Dance Marathon: Health-care staff works with families fighting childhood cancer


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Child-life specialists and other members of the University of Iowa Children’s Hospital staff use children’s books to explain the worst possible scenario to those losing their battle with childhood cancer. The parents sit with the children in their laps, leafing through one of the hospital’s worn books, as the families before them did.

These stories features pets, who by the story’s end, pass away.

The hospital staff supports the parents as they then explain — sometimes to children under the age of 5 — that like animals in the stories, they, too, are dying.

But this is only one of many ways the hospital staff works with the families.

A family walks into the Children’s Hospital in hopes to receive a diagnosis to determine what is wrong with their child. After hours of poking and prying, examinations, and blood work, a team of physicians, nurses, social workers, and child-life specialists enter the hospital room to read the final diagnosis — cancer.

After hours of poking and prodding, examinations and blood work, Mary Schlapkohl, one of two nurse practitioners on the Pediatric Oncology Department floor at the Children’s Hospital, is one person in the group of health-care providers who reveals the cancer diagnosis. She is the first to have the face-to-face conversation with many of the Dance Marathon families who experience childhood cancer. Some reactions she has witnessed are people full of tears, shock, and family members who sometimes pass out.

“These parents just can’t imagine how they are going to do this, and in my heart, I know that they can,” Schlapkohl said. “One of the joys that I get from this job is helping them learn that about themselves.”

As the students in Dance Marathon are coming in on the final stretch of preparation and last-minute planning for the Big Event on Feb. 7 and 8, the health-care team sees firsthand the year-round support of Dance Marathon.

Schlapkohl said she was at the very first meeting 20 years ago when Dance Marathon began, and the organization has not only inspired the families but also the health-care staff.

John Werner, one social worker for Pediatric Hematology Continuity and Care, said this can be a difficult job. Many of the healthcare staff on the pediatric department has to learn to “compartmentalize” their emotions.

“Everything we do for the families, we do it in a team approach,” Werner said. “We all have our area of knowledge and together that comes together and that’s where it becomes the most effective for the families.”

Many times the staff will be in a room celebrating the end of chemotherapy treatment for one child, and 10 minutes later, the members will walk into a room where a child has just been diagnosed. They must be able to adjust to the different emotions quickly and separate work from home, but not in a detached way.

“I think we take part of our days home with us every day,” Werner said.  “That’s one of the benefits of the whole team approach, because your team members are all going through the same thing. It’s shared feelings and shared emotions you are going through, so it doesn’t have to be spoken, but there is an understanding of what we are going through.”

Racheal Niensteadt, a child life specialist at the UI Children’s Hospital said many times when she goes home at night she is not able to talk about her day with her family or friends.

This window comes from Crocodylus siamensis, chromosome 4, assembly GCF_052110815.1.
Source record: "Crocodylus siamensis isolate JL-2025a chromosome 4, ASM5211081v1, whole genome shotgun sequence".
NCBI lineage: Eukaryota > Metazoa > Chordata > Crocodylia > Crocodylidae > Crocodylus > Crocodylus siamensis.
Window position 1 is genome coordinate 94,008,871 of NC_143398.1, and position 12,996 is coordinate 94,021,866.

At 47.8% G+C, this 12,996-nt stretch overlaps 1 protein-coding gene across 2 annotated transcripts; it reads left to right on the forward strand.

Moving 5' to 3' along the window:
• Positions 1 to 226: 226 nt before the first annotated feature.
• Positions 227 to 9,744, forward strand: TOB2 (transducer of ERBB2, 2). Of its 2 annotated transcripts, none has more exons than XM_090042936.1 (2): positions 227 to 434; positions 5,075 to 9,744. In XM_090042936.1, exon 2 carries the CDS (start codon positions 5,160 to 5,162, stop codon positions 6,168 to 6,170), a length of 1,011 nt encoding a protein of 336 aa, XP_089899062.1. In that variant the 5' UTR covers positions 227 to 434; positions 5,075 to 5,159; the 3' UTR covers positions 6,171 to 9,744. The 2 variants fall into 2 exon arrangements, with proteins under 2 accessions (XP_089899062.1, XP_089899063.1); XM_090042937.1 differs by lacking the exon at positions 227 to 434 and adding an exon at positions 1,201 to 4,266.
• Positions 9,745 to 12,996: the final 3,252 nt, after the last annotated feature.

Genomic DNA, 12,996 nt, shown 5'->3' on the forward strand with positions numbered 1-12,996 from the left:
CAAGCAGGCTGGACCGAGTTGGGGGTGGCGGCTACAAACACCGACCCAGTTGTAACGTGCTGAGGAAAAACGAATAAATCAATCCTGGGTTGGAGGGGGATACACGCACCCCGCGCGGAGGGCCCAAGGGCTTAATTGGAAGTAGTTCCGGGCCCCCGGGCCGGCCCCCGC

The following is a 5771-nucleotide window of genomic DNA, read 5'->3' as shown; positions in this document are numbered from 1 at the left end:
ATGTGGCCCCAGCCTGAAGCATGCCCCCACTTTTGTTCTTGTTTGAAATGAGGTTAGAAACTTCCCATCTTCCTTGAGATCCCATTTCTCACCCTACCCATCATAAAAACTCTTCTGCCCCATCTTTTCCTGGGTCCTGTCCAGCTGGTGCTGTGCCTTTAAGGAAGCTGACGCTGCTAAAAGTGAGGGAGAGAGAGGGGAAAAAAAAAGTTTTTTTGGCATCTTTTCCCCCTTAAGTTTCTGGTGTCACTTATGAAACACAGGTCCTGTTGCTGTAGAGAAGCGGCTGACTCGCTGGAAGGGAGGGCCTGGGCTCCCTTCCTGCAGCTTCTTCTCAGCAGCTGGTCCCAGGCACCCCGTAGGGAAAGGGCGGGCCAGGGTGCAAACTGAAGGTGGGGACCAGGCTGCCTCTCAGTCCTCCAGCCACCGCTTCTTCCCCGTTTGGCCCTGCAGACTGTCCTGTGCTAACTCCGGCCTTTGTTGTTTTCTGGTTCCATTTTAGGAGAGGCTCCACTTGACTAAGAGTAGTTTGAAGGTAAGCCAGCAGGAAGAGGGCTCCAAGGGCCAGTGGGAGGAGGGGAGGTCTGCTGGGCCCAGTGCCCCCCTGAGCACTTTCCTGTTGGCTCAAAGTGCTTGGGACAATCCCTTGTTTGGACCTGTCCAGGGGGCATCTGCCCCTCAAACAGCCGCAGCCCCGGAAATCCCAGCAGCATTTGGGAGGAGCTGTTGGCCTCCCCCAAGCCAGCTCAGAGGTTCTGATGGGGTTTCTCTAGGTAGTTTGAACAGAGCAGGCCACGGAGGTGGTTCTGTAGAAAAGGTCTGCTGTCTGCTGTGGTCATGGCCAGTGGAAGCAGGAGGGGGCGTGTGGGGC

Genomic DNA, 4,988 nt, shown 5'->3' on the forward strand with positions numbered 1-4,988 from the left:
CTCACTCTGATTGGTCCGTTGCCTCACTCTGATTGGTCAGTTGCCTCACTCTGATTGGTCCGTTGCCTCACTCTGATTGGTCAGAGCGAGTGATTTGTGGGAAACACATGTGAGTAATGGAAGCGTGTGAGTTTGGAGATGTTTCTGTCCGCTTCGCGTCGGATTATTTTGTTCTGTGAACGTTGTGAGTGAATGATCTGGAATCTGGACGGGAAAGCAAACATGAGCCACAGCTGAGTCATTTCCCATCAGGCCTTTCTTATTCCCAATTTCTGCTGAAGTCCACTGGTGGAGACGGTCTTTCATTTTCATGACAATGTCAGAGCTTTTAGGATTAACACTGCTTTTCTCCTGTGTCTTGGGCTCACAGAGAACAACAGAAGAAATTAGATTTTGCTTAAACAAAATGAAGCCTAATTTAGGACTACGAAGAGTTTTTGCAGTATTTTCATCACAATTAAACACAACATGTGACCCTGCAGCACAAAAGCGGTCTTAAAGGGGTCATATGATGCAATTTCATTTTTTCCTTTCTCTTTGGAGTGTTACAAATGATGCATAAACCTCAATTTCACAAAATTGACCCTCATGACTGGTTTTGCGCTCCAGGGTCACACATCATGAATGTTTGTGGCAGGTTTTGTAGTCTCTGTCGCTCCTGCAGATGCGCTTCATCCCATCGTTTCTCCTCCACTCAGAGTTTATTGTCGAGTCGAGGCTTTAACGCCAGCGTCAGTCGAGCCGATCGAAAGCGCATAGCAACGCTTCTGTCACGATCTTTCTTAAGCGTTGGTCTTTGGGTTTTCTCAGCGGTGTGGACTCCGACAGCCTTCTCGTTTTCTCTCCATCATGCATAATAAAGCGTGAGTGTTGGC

“There is no way to describe it to your family what kind of day you have had,” Niensteadt said.  “When you start explaining to someone what you do they start to feel bad for you, and you don’t want them to feel bad for you.  We are lucky to be able to work with these families.” 

Many of the health officials who make up the Pediatric Department depend on organizations such as Dance Marathon to help the families with emotional and financial support. Kathy Whiteside, another child-life specialist at the Children’s Hospital, said many people would think her job is difficult to handle emotionally.

“I’ve found that over time it has become easier to separate home and work, but not in a detached way,” Whiteside said.  “Of course there is an emotional component and there is no way around it.  If you weren’t emotional then I don’t think you’d be very good at your job.”

Whiteside said Dance Marathon has been a huge support for the families while they are on an emotional rollercoaster throughout the years of treatment.  Whiteside said between the family events, financial support, and emotional support it means the world to these families during their time in need. 

Schlapkohl said the process of introducing cancer into the family’s life begins with educating the family of what is happening to their child and start to create a “new normal” within a two-day period.

The families become educated on side effects of treatments, health risks they need to notify the hospital of when they go home, medication schedules, blood work, chemo therapies, and much more.

“In the beginning we have to hold them up and support them, but as time goes by they are walking very proud with strength and resiliency that they didn’t even know they had,” Schlapkohl said.

Whiteside said Dance Marathon has been a huge support for the families while they are on an emotional roller coaster.

“They have made what we are able to do better. What I want the dancers and the students for the last 20 years to understand is how much we in the hospital side appreciate what they do for our families,” Schlapkohl said. “With all the things Dance Marathon has been able to do, it has kind of changed the energy on the floor for all of us.”

Daily Iowan reporter Abigail Meier participates in Dance Marathon.

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